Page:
It is imperative for Pakistan and Afghanistan to co-operate if they are to tackle the existential threat posed by the Taliban and Al-Qa’ida combined. Yet Karzai remains suspicious of Pakistan. It remains unclear if the security establishment in Pakistan has any intention of reining in the Taliban operating from their tribal areas. With the perception gaining ground that the US has no stomach to be in Afghanistan for long, Pakistan’s Inter-Services Intelligence (ISI) will do its best to bolster the Taliban so as to make Afghanistan a Taliban dominated client state.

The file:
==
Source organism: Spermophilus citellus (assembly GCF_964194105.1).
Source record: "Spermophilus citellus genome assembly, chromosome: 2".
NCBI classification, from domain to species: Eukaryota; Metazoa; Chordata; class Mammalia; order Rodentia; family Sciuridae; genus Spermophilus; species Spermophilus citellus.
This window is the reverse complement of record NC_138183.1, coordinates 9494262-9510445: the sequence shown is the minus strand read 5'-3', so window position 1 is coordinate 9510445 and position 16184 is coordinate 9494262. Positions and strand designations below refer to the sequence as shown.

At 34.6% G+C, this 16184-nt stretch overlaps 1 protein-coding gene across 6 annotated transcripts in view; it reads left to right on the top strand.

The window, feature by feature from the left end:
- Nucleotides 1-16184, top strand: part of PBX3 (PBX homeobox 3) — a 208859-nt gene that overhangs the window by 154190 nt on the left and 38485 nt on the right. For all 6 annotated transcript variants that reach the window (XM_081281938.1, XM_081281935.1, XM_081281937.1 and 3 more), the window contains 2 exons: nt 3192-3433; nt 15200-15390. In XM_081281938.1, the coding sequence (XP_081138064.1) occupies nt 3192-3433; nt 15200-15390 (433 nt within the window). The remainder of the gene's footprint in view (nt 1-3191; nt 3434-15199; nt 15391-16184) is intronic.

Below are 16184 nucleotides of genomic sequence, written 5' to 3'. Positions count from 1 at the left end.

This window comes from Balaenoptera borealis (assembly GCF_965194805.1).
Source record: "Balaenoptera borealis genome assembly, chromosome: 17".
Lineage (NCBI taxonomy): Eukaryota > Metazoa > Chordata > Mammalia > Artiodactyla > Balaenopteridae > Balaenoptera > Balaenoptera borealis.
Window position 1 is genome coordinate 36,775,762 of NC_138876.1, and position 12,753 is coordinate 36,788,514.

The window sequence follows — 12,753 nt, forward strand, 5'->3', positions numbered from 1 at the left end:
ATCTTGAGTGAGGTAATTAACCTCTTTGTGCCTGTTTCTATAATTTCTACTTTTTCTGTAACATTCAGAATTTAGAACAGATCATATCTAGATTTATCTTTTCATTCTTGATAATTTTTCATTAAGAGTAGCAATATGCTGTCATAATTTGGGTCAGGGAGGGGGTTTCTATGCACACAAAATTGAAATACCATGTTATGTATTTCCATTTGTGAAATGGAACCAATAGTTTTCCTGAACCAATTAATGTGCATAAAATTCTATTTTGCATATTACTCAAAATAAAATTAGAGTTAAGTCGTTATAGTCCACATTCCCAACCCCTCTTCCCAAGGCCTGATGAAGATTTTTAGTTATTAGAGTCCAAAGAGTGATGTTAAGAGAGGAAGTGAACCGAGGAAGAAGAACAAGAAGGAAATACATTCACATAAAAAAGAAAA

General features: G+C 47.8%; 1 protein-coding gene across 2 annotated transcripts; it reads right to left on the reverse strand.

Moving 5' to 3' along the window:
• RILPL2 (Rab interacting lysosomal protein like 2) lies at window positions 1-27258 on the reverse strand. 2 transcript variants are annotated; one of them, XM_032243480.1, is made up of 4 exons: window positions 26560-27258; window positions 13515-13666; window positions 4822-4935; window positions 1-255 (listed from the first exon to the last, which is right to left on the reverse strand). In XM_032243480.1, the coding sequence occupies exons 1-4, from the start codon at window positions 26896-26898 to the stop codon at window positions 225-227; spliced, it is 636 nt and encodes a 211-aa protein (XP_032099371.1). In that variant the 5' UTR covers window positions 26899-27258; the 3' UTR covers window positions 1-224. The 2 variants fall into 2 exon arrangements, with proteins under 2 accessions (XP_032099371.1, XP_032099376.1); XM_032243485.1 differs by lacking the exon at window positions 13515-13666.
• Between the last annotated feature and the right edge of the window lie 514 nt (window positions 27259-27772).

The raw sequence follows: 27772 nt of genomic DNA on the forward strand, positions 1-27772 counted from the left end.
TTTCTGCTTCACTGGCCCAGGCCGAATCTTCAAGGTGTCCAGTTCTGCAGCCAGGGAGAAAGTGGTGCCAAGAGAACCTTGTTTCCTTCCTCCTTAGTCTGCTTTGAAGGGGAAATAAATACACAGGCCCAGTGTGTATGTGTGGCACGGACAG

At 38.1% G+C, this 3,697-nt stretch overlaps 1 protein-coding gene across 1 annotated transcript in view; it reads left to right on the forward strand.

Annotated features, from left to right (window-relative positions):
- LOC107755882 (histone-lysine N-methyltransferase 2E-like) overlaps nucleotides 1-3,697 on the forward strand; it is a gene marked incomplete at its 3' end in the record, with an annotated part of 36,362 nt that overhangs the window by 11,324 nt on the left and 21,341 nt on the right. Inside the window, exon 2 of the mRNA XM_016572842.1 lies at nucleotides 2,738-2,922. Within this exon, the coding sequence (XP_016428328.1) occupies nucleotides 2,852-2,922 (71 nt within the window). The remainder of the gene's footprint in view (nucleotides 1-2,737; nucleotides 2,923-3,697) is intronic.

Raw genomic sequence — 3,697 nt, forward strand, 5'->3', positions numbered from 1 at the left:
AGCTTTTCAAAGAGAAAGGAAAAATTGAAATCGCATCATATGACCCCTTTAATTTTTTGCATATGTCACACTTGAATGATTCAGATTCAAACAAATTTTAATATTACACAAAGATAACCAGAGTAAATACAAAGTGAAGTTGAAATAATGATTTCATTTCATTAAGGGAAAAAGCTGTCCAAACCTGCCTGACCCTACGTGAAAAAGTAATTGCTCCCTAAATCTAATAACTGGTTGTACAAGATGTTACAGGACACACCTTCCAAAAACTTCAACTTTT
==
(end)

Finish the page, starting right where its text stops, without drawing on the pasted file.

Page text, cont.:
There is a convergence between India and the Obama Administration in viewing Pakistan as the source of Afghanistan’s insecurity and the suggestion that the world must act together to cure Islamabad of its political malaise. In recognising that the borderlands between Pakistan and Afghanistan constitute the single most important threat to global peace and security, arguing that Islamabad’s security establishment is part of the problem rather than the solution, and asking India to join an international effort in managing the Af-Pak region, the US has made some departures from the American policy towards South Asia since 11 September 2001. India, however, remains concerned about the lack of a fundamental change in the operational dynamic of the US strategy towards Pakistan. For India, Obama’s approach is no different from that of George W Bush as the Pakistani army remains the primary instrument for attaining Western goals in Afghanistan. Moreover, the US seems to have bought into the argument that Pakistan is unable to act against extremism and terrorism on its Western borders because of the tensions with India on its eastern frontiers. India’s problem with the new strategy is that the Obama administration seems to have given the Pakistan army the perfect alibi for not complying with American demands for credible co-operation in the war against the Taliban and Al-Qa’ida. The Pakistan army now has very little incentive to reduce tensions with India in the hope of bargaining more from the US.